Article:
Quantum annealers are single purpose machines allowing to solve quadratic unconstrained binary optimization (QUBO) problems. QUBO problems have following objective function: $$ F=-\sum_{i<j}J_{ij}x_ix_j-\sum_{i=1}^N h_ix_i, $$ where $x_i$ is a binary varibale and $h_i$ and $J_{ij}$ are coefficients. Such objective function is equivalent to Ising Hamiltonian $$ H_{\text{ISING}}=-\sum_{i<j}J_{ij}(\sigma^z_i\otimes\sigma^z_j)-\sum_{i=1}^N h_i\sigma^z_i, $$ where $\sigma^z_i$ is Pauli Z gate acting on $i$th qubit and there are identity operators on other qubits, tensor product $\sigma^z_i\otimes\sigma^z_j$ means that Z gates act on $i$th and $j$th qubits and there are identity operators on other qubits.

Quantum annealers physically implements simulation of Hamiltonian $$ H(t)=\Big(1-\frac{t}{T}\Big)\sum_{i=1}^N h_i\sigma^x_i+\frac{t}{T}H_{\text{ISING}}, $$ where $t$ is a time, $T$ total time of simulation and $\sigma^x_i$ is Pauli X gate acting on $i$th qubit. Initial state of a quantum annealer is equal superposition of all qubits which is ground state of the Hamiltonian $H(0)$.

Quantum Approximate Optimization Algorithm (QAOA) is described by an operator $$ U(\beta, \gamma) = \prod_{i=1}^{p}U_B(\beta_i)U_C(\gamma_i), $$ where $p$ is number of iteration of QAOA, $$ U_B(\beta) = \mathrm{e}^{-i\beta\sum_{i=1}^N \sigma^x_i}, $$ and $$ U_C(\gamma) = \mathrm{e}^{-i\gamma(\sum_{i,j=1}J_{ij}(\sigma^z_i\otimes\sigma^z_j)+\sum_{i=1}^N h_i\sigma^z_i)}. $$ Initial state for QAOA is $H^{\otimes n}|0\rangle ^{\otimes n}$, i.e. equally distributed superposition as in case of the quantum annealer.

Since time evolution of quantum system described by Hamiltonian $H$ from state $|\psi(0)\rangle$ to state $|\psi(t)\rangle$ is expressed by $$ |\psi(t)\rangle = \mathrm{e}^{-iHt}|\psi(0)\rangle, $$ it seems that operator $U(\beta, \gamma)$ from QAOA is simply simulation of Hamiltonian $H(t)$ describing quantum annealer beacause exponents of $\mathrm{e}$ are sums in Hamiltonian $H(t)$.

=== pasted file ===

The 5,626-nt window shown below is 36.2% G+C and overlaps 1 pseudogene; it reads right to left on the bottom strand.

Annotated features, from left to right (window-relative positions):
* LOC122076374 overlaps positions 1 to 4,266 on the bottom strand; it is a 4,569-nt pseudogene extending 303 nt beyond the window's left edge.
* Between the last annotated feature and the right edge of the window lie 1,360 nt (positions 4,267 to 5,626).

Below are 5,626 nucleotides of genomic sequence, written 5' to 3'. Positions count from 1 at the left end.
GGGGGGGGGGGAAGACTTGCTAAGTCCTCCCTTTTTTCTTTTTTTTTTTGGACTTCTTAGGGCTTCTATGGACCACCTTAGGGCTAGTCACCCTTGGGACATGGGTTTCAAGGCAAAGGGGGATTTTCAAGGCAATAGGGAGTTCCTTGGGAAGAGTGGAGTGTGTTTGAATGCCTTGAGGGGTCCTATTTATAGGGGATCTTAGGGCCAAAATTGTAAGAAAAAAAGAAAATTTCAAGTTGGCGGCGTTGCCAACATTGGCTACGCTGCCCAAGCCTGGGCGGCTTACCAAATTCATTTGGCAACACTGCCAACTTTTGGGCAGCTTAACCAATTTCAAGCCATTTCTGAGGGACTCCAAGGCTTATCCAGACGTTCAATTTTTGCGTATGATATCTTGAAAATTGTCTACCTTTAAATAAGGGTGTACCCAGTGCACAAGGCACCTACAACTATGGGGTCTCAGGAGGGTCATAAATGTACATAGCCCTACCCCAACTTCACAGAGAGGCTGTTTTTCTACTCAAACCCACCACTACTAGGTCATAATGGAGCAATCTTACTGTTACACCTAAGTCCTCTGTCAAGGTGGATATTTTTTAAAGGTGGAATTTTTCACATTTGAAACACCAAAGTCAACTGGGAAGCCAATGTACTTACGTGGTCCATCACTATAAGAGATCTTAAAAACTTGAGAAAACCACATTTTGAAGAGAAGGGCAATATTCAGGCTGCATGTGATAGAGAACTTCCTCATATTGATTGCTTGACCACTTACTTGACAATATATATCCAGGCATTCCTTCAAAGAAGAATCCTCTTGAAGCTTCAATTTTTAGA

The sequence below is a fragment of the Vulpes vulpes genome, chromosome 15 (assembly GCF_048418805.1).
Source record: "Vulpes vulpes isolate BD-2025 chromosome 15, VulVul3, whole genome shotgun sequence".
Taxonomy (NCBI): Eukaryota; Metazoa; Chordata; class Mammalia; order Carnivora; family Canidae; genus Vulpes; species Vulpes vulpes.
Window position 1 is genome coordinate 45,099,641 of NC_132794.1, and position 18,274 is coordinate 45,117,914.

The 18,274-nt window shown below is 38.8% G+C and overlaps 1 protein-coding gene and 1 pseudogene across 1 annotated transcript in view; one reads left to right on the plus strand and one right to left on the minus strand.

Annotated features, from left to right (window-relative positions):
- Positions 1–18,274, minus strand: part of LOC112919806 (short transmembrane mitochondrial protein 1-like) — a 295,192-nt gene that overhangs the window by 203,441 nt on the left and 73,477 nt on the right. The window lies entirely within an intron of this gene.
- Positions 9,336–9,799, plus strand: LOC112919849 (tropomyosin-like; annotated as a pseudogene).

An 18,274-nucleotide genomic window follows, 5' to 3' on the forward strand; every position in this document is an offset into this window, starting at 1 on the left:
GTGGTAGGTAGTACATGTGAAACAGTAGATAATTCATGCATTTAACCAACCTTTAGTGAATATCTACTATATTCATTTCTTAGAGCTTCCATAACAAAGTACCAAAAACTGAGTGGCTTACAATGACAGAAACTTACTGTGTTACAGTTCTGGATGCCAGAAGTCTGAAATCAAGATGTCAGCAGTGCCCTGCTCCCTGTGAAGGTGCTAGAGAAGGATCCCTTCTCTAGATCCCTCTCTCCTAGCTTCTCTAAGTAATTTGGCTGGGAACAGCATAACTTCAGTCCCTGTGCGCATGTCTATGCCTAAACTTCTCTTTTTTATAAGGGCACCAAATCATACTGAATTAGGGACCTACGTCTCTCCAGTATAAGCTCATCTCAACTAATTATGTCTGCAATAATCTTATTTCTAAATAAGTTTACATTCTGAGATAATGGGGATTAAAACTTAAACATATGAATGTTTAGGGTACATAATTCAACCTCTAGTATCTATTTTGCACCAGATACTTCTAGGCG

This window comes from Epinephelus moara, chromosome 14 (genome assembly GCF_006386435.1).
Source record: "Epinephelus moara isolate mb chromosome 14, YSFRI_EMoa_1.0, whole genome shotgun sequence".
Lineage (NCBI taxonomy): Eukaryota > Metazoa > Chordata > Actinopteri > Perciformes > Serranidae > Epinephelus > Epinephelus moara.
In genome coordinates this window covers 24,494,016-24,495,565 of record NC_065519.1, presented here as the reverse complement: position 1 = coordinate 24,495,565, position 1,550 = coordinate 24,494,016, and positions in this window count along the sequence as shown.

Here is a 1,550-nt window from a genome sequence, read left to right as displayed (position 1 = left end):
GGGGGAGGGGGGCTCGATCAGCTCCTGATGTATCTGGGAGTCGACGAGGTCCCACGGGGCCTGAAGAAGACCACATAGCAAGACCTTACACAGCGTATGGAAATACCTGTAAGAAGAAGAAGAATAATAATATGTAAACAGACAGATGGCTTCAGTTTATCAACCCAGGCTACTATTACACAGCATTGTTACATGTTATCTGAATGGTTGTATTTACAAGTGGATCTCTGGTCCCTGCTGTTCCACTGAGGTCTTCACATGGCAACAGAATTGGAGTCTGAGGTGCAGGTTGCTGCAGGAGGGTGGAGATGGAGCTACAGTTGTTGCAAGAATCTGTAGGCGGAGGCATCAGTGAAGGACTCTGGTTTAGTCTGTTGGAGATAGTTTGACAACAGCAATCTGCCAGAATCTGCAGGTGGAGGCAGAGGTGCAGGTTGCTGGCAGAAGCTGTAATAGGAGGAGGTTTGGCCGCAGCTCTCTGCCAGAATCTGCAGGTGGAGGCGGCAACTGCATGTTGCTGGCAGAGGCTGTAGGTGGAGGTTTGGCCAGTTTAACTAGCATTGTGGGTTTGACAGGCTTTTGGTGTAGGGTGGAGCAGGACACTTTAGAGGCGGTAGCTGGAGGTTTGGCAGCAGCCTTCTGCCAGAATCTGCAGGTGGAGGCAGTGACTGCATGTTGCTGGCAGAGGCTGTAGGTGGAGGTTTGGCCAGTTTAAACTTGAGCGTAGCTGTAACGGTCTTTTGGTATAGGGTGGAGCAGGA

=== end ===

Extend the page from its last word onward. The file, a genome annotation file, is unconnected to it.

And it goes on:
However, $H(t)$ is composed of two term containing Pauli matrices X and Z and $\mathrm{e}^{A+B}=\mathrm{e}^A\mathrm{e}^B$ is valid only for commuting matrices $[A,B]=O$. But Pauli matrices X and Z fulfil anti-commutation relation $\{X,Z\}=O$, not the commutation one.

So my questions are these:

  1. Can QAOA be realy considered as a simulation of quantum annealer on gate-based universal quantum computer?
  2. What I am missing in discussion above concerning commutation of Pauli matrices? Or is there any condition for matrices $A$ and $B$ allowing equality $\mathrm{e}^{A+B}=\mathrm{e}^A\mathrm{e}^B$?
  1. If you use infinite depth then QAOA can be consider as quantum annealer on gate-based. The authors of QAOA original paper probably deduce it from quantum annealing. What I mean by infinite depth is you take $p \to \infty$ in the operator

$$U(\beta, \gamma) = \Pi_{i=1}^p U_B(\beta_i)U_C(\gamma_i) $$

  1. Your are right about the commutation problem. However, remember that

$$ \lim_{p \to \infty} \big(e^{A/p}e^{B/p} \big)^p = e^{A+B} $$

so in a sense, at infinite limit depth, it is not a problem. So you recover the quantum annealing approach.

  • $\begingroup$ Thank you, now everything is clear. $\endgroup$ – Martin Vesely Oct 7 '20 at 9:02

Your Answer

By clicking “Post Your Answer”, you agree to our terms of service, privacy policy and cookie policy

Not the answer you're looking for? Browse other questions tagged or ask your own question.